I’m pleased to say that one of my recent blog articles has been published on “Techwell.com”, where I have contributed as a guest author. I’d love to hear what you think, so please take a look and add a comment on the site.
An excerpt from the article is shown below:
In his recent Harvard Business Review blog post, Peter Bregman describes a scenario where a hopeful employee missed out on a promotion in part because he didn’t say thank you. I can only begin to imagine the employee’s disappointment over what appears to have been such a trivial oversight.
This example highlights the importance of having an appreciation for the corporate culture and the national culture of the organization and the stakeholders with which you are working. This appreciation of culture—including national culture—is of paramount importance on projects too.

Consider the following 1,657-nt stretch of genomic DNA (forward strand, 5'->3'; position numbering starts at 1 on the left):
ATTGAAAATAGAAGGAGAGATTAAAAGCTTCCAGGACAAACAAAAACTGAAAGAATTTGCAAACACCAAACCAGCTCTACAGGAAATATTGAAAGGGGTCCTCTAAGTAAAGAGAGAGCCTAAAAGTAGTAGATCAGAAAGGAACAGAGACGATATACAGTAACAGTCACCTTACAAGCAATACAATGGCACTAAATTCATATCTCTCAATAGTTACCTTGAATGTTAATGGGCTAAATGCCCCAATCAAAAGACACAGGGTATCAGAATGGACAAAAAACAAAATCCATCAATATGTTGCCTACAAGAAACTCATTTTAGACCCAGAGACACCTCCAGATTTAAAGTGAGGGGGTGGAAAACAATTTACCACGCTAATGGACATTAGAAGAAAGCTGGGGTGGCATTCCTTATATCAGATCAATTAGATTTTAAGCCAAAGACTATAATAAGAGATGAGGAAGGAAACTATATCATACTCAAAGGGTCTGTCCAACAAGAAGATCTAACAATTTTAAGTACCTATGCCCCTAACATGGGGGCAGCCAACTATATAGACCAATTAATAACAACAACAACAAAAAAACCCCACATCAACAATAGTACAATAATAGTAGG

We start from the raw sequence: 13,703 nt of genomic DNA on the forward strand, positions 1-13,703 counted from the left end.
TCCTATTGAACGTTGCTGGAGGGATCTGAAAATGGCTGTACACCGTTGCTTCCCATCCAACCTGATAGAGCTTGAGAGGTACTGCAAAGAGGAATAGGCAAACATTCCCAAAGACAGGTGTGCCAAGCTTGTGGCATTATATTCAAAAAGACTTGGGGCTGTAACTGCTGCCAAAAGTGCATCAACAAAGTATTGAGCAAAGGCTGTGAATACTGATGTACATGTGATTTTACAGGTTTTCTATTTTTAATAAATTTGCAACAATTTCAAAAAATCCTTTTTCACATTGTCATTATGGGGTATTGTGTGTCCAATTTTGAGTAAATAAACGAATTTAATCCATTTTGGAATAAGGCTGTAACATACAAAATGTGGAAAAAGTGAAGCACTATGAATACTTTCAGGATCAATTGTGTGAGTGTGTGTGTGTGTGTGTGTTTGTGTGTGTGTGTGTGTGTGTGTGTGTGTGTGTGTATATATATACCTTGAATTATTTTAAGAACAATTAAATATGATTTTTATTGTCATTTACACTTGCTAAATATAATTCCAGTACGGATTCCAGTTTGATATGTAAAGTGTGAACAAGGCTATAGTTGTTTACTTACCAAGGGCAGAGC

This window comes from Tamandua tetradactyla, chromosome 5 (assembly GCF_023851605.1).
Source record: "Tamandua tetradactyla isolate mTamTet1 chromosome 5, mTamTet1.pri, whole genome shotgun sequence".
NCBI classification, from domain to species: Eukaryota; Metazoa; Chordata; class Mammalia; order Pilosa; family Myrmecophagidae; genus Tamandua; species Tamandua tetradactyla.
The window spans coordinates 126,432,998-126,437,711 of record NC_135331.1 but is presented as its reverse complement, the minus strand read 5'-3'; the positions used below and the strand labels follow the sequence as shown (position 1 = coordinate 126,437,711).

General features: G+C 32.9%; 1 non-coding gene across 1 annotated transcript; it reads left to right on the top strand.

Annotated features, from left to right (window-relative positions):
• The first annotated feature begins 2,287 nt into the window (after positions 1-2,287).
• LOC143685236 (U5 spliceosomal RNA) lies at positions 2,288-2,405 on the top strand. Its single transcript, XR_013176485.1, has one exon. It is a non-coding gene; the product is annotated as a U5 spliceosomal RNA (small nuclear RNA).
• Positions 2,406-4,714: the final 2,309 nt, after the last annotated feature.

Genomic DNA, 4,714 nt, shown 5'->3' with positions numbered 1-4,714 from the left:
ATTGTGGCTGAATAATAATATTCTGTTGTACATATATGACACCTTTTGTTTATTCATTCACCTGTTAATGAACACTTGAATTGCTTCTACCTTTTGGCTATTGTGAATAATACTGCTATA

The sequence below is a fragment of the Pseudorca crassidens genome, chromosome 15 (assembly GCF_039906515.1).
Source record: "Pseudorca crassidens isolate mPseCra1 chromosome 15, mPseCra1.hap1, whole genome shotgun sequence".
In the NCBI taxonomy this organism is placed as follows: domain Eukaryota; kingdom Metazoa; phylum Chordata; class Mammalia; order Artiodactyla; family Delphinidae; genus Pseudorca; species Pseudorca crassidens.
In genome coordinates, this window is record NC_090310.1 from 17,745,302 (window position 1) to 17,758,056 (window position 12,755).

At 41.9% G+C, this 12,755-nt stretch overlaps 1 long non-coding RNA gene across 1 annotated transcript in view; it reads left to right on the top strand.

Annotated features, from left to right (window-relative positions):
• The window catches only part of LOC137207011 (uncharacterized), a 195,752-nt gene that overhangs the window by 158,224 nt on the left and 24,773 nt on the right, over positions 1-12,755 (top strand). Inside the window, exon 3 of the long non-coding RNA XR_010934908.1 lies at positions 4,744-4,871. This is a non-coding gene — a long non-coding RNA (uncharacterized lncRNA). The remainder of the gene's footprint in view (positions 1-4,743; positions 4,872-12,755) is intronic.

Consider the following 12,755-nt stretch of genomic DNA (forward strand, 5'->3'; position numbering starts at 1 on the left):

Many projects today span organizations, countries, and time zones. Business analysts and project team members will be interacting with multiple stakeholders, potentially distributed all over the globe.
The reality—and this certainly won’t come as a surprise—is that different cultures aredifferent. They have different values, norms, rituals, and expectations. This complex stakeholder landscape raises the risk of inadvertent misunderstandings, conflict, and culture clash.
When working with stakeholders to understand their needs and requirements, it’s essential to build rapport—and this requires empathy and understanding of differences in cultures.
One of the challenges is that while it’s easy to observe the culture of others, it’s often difficult to look introspectively and observe our own culture…
Click on the link below to read more: